Wreaths Across America, a charity that remembers America’s fallen soldiers, is asking for donations and volunteers ahead of Christmas.
“The mission is to remember our fallen, honor those who have served and are serving and their families, and teach the next generation the value of freedom,” said Ellen Fuller, a volunteer coordinator for Wreaths Across America (WAA).
WAA honors veterans through ceremonies in which they lay wreaths on the tombstones of fallen soldiers. Fuller said the wreaths honor the fallen and show living veterans that their service will not be forgotten when they pass on.
“There is a tag on all our wreaths that say, ‘Today I placed a wreath on the grave of an American hero. Go home, look that person up on the internet,’” said Fuller.
This year, however, WAA is receiving fewer-than-expected donations nationwide and in North Texas.
“I think part of it is the economy, choices with discretionary dollars,” Fuller said. “Fifteen dollars may not seem like a lot, but it may be for some folks.”
In North Texas, 29,000 wreaths have been sponsored, but 21,000 more sponsorships are still needed.
Fuller said even people who cannot donate could attend one of the nonprofit’s ceremonies on Saturday, December 17. She added that attending is free, and volunteers are always needed to help place wreaths on the gravestones.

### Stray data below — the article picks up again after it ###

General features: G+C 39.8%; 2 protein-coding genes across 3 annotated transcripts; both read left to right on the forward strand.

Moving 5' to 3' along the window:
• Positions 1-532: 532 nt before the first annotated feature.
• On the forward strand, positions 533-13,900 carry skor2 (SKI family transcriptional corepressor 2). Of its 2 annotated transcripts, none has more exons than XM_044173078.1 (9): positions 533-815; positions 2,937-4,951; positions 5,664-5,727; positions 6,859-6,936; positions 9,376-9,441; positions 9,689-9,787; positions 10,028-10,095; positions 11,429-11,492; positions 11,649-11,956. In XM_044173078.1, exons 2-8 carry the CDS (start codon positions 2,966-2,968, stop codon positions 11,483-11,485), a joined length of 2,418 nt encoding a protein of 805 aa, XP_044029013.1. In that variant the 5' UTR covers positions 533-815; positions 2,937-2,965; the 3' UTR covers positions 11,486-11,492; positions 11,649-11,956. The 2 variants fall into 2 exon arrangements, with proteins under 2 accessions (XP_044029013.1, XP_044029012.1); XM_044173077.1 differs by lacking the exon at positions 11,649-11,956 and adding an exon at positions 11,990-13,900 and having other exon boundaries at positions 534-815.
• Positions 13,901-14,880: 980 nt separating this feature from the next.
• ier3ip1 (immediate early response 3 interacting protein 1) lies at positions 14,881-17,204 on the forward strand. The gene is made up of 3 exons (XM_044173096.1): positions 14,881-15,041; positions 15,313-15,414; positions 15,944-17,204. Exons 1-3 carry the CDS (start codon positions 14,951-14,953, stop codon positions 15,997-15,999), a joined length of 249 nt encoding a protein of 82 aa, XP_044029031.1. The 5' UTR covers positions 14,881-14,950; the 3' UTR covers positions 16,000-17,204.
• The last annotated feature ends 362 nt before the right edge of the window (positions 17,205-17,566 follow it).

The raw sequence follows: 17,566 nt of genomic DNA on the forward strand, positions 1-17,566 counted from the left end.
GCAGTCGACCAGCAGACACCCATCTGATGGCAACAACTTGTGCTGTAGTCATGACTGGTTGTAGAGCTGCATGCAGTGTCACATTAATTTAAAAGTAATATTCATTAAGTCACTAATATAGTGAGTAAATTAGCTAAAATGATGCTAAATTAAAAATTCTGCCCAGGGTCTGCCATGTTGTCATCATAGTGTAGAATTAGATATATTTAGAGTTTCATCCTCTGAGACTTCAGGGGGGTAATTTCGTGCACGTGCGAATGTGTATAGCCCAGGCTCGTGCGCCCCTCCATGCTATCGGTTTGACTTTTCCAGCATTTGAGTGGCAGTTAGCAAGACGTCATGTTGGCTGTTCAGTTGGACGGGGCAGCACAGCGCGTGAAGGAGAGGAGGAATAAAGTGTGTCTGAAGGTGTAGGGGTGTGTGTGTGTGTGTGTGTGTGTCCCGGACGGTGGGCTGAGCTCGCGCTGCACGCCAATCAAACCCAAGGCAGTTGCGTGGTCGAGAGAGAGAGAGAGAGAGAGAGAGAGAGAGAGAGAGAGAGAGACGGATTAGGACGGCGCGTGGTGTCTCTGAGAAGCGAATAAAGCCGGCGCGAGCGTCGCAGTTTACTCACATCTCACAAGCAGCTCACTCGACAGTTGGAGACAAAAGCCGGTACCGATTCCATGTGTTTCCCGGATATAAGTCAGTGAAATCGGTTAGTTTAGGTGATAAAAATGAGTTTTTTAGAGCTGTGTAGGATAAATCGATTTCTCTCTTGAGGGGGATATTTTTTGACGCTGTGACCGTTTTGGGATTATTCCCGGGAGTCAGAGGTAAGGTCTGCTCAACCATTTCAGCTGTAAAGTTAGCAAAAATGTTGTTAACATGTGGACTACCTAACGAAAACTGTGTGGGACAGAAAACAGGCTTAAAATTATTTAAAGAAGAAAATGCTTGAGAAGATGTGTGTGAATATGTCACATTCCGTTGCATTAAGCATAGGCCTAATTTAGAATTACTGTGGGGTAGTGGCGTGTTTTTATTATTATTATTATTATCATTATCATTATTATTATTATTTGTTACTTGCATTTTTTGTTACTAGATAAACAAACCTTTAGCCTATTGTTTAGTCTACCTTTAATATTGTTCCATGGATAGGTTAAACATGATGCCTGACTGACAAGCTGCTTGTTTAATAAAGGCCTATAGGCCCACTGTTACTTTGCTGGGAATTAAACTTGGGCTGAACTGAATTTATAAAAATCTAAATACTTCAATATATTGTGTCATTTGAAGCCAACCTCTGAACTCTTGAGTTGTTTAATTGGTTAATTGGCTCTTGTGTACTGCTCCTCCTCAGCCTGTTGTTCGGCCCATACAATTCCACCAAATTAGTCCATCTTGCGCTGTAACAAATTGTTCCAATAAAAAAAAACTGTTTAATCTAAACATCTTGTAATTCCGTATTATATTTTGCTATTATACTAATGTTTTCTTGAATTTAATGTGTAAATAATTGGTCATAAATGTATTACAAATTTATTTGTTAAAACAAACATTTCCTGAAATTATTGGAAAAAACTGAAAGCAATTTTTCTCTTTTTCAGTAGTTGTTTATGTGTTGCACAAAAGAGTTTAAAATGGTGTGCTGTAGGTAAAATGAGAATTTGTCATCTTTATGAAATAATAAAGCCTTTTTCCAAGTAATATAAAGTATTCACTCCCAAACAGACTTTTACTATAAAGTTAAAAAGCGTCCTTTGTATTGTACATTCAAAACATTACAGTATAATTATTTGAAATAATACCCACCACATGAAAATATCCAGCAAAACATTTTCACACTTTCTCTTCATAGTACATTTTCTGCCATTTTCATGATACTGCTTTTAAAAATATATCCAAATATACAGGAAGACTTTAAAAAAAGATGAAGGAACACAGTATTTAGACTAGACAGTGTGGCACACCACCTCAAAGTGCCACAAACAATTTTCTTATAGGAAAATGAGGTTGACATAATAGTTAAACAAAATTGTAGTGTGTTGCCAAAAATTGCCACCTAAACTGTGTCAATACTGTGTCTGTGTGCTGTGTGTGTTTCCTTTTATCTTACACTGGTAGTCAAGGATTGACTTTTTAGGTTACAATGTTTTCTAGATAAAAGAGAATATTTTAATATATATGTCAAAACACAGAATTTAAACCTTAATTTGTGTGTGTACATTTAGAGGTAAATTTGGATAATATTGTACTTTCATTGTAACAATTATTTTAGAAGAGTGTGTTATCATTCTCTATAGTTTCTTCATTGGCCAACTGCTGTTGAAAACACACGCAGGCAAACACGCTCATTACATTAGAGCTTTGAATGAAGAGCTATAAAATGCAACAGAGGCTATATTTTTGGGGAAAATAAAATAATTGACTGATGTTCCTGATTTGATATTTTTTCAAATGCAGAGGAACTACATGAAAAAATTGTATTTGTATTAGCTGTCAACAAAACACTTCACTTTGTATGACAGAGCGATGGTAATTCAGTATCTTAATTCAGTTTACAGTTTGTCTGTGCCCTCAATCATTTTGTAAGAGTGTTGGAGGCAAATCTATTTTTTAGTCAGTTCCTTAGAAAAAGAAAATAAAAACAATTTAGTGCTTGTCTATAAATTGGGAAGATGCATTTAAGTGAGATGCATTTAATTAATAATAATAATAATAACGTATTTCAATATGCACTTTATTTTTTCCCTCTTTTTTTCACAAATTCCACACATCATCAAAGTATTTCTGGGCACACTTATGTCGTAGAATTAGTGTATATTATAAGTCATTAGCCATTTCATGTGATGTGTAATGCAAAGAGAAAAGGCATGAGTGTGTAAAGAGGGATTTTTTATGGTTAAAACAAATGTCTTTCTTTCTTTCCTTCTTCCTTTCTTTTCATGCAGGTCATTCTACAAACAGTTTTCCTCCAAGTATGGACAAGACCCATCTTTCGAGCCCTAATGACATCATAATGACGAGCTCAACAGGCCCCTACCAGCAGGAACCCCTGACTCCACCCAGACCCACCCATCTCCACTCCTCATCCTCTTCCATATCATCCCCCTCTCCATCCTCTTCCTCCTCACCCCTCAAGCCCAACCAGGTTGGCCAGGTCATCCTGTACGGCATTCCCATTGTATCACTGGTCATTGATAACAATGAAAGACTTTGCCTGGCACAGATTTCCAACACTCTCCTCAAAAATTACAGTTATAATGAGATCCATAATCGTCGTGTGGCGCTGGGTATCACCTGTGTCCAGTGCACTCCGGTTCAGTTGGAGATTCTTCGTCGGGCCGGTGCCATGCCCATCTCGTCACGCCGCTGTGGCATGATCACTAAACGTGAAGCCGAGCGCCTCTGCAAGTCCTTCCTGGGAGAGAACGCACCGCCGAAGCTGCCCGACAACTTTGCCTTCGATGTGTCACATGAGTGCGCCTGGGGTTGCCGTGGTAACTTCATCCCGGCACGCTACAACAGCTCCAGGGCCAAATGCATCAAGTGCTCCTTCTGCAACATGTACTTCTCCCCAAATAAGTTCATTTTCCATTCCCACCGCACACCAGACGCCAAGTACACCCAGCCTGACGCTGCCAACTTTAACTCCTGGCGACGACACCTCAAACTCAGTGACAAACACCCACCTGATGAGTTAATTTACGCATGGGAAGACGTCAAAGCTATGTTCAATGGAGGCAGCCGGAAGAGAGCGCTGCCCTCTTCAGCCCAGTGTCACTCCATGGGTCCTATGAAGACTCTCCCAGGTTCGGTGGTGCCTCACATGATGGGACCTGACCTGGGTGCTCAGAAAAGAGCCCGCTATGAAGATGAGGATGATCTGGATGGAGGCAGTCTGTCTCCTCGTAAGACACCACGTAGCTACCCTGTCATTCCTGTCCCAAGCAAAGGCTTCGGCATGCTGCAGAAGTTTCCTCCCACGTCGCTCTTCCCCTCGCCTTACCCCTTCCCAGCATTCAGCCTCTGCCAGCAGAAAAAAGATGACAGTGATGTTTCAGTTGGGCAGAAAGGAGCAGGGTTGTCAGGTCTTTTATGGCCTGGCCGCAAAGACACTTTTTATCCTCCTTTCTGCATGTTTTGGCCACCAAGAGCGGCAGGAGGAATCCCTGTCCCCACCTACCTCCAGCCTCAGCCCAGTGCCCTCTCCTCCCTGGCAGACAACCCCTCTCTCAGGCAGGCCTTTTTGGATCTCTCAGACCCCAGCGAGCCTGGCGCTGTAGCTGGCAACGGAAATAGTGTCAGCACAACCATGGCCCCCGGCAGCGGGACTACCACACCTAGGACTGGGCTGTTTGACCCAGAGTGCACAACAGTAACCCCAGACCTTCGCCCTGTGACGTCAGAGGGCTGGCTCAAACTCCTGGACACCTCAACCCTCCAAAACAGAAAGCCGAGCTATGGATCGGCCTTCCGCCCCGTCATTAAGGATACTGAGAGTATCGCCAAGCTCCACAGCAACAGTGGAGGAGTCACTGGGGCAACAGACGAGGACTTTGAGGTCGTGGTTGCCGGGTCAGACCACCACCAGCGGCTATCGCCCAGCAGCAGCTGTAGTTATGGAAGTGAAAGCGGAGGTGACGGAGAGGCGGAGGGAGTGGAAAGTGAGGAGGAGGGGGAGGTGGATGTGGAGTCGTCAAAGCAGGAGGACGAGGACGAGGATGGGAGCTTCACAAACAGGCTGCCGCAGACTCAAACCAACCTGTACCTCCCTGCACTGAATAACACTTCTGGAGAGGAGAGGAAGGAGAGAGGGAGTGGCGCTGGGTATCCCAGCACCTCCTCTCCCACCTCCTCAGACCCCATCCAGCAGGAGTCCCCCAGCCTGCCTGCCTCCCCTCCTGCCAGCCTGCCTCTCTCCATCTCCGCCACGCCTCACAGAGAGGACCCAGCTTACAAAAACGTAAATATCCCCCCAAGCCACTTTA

“Come to one of our ceremonies,” Fuller said. “It will make your Christmas — attitude of gratitude.”
WAA holds ceremonies at 3,100 locations across the nation with more than 2.4 million wreaths. Yet, the organization began with 5,000 wreaths donated to Arlington National Cemetery by founder Morrill Worcester in 1992.
“As a 12-year-old boy, he had gone to Arlington National Cemetery and thought how beautiful the white graves would look with green wreaths and red bows,” Fuller said, adding that she became involved with WAA to honor her parents.
She said that her father served in the Navy during the Korean and Vietnam wars, while her mom took care of five children on the home front. “My parents are buried at Arlington, that is my ‘why.’ I know what a difference it makes to surviving families.”
Donations for wreaths to be placed at DFW National Cemetery can be made here.